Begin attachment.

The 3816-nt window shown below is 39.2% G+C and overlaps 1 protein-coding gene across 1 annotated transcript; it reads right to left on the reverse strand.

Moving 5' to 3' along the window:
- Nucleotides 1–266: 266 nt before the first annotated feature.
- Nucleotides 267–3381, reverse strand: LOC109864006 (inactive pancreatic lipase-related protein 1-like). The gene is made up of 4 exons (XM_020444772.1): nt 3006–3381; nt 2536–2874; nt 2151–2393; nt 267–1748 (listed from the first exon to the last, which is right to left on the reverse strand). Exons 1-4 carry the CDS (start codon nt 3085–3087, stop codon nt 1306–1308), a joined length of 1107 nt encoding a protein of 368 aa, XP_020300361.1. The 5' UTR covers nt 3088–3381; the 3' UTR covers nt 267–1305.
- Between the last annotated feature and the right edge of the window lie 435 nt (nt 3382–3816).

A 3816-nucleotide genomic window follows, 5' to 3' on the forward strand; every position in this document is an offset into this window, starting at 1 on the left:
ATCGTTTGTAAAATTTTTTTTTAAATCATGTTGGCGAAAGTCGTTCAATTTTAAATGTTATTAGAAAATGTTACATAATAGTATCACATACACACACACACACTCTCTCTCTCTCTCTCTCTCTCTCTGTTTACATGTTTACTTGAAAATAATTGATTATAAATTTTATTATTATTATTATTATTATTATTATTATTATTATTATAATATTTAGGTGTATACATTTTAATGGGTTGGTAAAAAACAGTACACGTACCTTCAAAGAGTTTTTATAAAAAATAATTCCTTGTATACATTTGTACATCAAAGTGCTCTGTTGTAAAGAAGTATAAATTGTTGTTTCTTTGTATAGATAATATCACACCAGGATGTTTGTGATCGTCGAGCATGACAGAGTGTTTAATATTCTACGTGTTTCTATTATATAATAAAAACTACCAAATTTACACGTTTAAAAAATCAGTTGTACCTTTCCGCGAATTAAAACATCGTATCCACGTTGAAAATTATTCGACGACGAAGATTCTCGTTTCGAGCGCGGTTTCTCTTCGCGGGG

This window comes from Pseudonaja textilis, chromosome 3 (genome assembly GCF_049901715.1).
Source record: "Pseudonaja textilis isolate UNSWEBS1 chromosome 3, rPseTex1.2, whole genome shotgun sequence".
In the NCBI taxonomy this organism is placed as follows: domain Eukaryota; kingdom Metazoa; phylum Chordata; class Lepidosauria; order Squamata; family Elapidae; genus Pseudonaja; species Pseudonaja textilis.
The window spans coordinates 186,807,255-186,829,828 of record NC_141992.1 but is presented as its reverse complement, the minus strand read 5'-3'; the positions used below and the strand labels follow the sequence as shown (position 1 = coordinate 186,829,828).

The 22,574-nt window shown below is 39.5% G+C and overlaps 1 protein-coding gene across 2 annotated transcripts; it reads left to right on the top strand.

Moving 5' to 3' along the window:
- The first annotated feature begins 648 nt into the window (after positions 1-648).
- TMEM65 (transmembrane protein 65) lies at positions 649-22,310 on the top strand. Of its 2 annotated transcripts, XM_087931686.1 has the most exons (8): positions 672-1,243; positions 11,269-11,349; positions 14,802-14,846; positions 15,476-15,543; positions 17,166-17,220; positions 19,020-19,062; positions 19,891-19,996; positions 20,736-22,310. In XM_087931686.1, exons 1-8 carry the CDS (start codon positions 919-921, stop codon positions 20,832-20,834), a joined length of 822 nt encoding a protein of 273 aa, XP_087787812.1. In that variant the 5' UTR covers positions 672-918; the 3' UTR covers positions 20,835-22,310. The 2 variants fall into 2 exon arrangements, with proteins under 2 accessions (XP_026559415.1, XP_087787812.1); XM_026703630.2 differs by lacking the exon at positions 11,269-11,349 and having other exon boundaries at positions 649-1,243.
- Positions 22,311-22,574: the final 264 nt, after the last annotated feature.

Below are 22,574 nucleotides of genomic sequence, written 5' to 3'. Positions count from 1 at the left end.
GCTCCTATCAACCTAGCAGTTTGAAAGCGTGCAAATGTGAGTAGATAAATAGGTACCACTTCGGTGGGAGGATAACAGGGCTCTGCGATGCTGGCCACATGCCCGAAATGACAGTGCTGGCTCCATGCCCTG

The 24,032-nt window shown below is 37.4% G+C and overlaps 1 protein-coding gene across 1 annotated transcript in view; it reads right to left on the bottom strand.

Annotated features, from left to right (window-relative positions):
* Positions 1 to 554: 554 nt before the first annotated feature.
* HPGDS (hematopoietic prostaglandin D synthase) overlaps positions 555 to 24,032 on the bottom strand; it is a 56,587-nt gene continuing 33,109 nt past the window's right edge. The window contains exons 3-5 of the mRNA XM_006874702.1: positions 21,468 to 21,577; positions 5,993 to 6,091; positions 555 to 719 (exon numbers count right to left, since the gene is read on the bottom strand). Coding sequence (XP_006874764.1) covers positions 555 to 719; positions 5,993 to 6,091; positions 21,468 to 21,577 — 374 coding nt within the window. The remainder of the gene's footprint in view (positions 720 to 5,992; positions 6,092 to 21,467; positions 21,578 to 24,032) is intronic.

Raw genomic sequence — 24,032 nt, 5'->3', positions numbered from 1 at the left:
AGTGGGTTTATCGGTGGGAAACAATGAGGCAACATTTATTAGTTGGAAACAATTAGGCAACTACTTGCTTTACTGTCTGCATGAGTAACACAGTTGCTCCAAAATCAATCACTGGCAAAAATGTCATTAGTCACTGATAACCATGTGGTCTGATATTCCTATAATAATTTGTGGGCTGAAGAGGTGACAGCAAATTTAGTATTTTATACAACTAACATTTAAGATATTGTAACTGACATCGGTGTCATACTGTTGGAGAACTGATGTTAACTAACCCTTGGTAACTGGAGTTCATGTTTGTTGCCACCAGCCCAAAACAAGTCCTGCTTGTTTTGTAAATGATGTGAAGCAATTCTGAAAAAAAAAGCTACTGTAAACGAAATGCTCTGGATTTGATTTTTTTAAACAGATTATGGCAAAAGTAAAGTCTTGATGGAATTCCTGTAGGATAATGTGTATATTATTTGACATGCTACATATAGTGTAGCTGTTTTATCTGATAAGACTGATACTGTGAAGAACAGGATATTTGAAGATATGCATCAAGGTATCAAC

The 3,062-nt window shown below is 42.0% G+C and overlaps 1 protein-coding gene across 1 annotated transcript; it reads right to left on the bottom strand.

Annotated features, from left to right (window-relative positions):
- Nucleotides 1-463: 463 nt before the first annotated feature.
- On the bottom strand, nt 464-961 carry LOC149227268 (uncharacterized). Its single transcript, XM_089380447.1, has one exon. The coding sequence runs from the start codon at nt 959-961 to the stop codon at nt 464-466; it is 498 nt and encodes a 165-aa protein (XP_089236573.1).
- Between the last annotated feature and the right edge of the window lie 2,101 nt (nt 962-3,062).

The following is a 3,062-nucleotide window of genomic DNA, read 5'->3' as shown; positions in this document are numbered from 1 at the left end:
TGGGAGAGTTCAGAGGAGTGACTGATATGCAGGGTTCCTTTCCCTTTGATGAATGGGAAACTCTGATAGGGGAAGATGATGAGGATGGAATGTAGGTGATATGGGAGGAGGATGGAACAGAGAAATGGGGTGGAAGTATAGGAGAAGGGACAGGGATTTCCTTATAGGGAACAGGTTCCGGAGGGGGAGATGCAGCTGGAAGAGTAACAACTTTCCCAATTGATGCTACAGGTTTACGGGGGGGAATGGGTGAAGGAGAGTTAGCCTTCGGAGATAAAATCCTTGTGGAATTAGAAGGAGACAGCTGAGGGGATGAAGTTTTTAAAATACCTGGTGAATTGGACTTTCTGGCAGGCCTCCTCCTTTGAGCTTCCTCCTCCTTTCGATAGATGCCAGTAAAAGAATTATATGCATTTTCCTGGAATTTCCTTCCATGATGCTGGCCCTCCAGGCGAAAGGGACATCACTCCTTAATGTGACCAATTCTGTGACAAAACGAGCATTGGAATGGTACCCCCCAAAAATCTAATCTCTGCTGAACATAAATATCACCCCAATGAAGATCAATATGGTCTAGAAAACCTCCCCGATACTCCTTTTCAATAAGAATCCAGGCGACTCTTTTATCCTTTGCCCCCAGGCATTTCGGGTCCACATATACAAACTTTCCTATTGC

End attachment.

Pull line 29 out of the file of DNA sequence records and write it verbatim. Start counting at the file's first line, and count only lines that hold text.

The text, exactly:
- Between the last annotated feature and the right edge of the window lie 2,101 nt (nt 962-3,062).